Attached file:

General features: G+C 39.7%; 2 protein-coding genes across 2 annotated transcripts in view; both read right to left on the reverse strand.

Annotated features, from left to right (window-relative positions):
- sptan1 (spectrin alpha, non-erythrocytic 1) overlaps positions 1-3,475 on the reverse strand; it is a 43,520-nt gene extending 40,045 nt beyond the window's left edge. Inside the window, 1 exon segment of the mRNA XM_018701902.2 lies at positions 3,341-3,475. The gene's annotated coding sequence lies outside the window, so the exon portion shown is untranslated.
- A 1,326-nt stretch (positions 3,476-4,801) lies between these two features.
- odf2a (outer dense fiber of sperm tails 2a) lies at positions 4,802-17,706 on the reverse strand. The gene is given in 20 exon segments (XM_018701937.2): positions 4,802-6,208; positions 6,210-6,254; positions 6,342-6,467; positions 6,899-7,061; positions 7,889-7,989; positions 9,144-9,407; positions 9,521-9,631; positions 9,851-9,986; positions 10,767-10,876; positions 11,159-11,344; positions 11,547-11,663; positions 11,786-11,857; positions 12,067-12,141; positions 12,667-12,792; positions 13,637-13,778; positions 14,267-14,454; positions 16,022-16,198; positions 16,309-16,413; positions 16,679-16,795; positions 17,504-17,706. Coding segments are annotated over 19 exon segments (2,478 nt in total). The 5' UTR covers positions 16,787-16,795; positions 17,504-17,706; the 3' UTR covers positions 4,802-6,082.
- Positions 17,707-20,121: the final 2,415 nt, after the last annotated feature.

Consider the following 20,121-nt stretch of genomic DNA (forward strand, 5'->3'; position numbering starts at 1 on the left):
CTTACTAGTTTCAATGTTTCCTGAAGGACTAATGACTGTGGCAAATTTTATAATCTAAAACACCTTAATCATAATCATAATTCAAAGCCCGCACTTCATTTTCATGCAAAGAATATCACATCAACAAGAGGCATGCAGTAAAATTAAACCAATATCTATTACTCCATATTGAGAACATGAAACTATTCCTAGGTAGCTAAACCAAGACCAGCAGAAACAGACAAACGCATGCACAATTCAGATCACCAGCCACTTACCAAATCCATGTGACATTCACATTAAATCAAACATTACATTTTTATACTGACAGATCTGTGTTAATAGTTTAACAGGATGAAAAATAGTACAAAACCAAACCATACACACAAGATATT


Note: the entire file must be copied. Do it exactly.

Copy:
General features: G+C 39.7%; 2 protein-coding genes across 2 annotated transcripts in view; both read right to left on the reverse strand.

Annotated features, from left to right (window-relative positions):
- sptan1 (spectrin alpha, non-erythrocytic 1) overlaps positions 1-3,475 on the reverse strand; it is a 43,520-nt gene extending 40,045 nt beyond the window's left edge. Inside the window, 1 exon segment of the mRNA XM_018701902.2 lies at positions 3,341-3,475. The gene's annotated coding sequence lies outside the window, so the exon portion shown is untranslated.
- A 1,326-nt stretch (positions 3,476-4,801) lies between these two features.
- odf2a (outer dense fiber of sperm tails 2a) lies at positions 4,802-17,706 on the reverse strand. The gene is given in 20 exon segments (XM_018701937.2): positions 4,802-6,208; positions 6,210-6,254; positions 6,342-6,467; positions 6,899-7,061; positions 7,889-7,989; positions 9,144-9,407; positions 9,521-9,631; positions 9,851-9,986; positions 10,767-10,876; positions 11,159-11,344; positions 11,547-11,663; positions 11,786-11,857; positions 12,067-12,141; positions 12,667-12,792; positions 13,637-13,778; positions 14,267-14,454; positions 16,022-16,198; positions 16,309-16,413; positions 16,679-16,795; positions 17,504-17,706. Coding segments are annotated over 19 exon segments (2,478 nt in total). The 5' UTR covers positions 16,787-16,795; positions 17,504-17,706; the 3' UTR covers positions 4,802-6,082.
- Positions 17,707-20,121: the final 2,415 nt, after the last annotated feature.

Consider the following 20,121-nt stretch of genomic DNA (forward strand, 5'->3'; position numbering starts at 1 on the left):
CTTACTAGTTTCAATGTTTCCTGAAGGACTAATGACTGTGGCAAATTTTATAATCTAAAACACCTTAATCATAATCATAATTCAAAGCCCGCACTTCATTTTCATGCAAAGAATATCACATCAACAAGAGGCATGCAGTAAAATTAAACCAATATCTATTACTCCATATTGAGAACATGAAACTATTCCTAGGTAGCTAAACCAAGACCAGCAGAAACAGACAAACGCATGCACAATTCAGATCACCAGCCACTTACCAAATCCATGTGACATTCACATTAAATCAAACATTACATTTTTATACTGACAGATCTGTGTTAATAGTTTAACAGGATGAAAAATAGTACAAAACCAAACCATACACACAAGATATT